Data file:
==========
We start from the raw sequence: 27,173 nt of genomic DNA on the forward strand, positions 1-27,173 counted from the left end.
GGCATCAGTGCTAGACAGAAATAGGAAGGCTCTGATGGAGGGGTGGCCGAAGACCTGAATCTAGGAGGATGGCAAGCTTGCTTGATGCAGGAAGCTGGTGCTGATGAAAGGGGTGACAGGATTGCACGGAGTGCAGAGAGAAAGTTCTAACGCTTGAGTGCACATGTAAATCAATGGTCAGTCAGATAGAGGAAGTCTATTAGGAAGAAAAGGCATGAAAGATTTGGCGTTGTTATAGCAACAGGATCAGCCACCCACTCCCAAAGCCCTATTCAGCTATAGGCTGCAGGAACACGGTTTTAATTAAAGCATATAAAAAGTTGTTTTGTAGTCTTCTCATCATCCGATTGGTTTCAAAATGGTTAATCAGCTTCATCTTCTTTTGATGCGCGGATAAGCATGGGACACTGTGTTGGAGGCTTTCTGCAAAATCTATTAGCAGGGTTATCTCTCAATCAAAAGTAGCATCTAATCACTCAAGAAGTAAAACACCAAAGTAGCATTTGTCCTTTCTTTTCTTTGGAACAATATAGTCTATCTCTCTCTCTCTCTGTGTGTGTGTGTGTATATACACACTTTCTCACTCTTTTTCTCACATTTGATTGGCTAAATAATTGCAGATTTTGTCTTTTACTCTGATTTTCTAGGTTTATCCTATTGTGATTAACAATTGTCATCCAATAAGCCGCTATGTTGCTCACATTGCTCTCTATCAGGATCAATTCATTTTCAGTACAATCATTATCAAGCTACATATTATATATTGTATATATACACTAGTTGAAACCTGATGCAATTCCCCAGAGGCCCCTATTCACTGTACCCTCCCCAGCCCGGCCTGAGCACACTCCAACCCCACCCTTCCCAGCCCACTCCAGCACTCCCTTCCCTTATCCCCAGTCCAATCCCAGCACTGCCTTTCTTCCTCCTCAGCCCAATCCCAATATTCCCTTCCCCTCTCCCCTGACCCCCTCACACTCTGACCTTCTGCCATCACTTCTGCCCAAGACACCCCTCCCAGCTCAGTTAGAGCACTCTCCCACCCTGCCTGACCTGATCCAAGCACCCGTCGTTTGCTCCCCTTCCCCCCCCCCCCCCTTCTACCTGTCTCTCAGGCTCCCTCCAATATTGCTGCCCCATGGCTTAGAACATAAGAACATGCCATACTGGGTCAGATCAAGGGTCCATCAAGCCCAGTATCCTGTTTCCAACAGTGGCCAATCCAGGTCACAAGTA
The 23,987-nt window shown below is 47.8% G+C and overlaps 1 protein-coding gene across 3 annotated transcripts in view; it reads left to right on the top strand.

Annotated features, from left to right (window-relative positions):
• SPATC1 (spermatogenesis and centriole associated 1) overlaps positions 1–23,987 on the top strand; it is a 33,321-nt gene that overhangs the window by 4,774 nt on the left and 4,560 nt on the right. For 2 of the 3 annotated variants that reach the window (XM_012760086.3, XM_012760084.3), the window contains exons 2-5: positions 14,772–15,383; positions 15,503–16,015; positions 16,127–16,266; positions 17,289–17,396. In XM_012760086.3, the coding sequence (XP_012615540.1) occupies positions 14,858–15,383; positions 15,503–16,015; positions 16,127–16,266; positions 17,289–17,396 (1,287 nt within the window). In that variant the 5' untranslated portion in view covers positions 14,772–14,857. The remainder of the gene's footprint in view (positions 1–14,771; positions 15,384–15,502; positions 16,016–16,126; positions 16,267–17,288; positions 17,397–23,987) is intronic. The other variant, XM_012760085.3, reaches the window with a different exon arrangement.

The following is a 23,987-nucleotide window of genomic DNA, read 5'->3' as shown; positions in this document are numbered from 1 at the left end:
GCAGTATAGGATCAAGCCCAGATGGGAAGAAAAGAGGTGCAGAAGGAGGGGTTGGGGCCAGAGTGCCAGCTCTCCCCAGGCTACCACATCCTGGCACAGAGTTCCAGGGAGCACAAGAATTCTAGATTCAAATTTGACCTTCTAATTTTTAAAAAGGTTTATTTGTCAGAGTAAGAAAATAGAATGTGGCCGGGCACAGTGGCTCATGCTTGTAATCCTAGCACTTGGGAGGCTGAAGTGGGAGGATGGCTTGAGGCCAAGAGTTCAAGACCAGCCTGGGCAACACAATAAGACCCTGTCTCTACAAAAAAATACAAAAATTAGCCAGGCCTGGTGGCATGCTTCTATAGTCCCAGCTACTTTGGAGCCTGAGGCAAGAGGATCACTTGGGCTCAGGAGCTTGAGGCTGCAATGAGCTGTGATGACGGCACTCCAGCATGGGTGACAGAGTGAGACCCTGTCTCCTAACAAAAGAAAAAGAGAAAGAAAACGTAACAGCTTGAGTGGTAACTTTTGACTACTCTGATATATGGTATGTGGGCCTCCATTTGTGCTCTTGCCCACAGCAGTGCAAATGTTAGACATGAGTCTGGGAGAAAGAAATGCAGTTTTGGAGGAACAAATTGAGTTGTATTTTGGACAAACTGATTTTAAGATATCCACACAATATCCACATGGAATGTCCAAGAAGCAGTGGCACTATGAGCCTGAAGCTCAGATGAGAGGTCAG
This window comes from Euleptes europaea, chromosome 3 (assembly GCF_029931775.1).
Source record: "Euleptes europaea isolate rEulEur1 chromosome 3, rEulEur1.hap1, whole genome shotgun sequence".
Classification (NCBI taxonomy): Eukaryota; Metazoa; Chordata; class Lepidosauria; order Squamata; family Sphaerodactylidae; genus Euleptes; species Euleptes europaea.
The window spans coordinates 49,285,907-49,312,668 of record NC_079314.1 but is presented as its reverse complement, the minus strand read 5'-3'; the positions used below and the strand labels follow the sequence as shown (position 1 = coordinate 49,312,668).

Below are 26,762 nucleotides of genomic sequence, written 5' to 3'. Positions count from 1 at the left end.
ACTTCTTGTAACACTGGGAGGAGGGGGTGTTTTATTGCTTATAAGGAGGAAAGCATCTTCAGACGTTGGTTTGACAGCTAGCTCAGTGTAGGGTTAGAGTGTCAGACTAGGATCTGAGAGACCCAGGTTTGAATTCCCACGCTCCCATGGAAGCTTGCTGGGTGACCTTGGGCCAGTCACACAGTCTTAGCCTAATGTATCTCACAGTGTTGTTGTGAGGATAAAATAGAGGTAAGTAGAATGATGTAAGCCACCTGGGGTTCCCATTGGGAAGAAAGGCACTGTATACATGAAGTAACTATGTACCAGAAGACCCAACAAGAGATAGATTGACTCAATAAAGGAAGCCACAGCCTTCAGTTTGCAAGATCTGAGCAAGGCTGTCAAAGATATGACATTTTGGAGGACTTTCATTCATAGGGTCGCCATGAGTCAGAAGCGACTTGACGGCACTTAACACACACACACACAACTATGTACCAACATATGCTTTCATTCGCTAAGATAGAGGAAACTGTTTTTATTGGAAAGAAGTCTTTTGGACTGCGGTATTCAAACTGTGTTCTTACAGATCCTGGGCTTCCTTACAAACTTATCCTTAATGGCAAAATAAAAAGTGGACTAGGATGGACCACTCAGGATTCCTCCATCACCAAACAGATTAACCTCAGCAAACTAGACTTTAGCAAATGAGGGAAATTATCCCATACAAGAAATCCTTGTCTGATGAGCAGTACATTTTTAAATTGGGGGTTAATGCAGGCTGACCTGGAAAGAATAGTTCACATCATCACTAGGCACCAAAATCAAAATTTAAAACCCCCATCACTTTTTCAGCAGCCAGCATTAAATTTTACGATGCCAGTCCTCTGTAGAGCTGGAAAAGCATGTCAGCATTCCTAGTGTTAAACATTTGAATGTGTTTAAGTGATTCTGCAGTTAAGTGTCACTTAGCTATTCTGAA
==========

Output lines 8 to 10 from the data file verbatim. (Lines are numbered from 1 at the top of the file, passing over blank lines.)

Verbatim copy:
This window comes from Euleptes europaea, chromosome 3 (assembly GCF_029931775.1).
Source record: "Euleptes europaea isolate rEulEur1 chromosome 3, rEulEur1.hap1, whole genome shotgun sequence".
Classification (NCBI taxonomy): Eukaryota; Metazoa; Chordata; class Lepidosauria; order Squamata; family Sphaerodactylidae; genus Euleptes; species Euleptes europaea.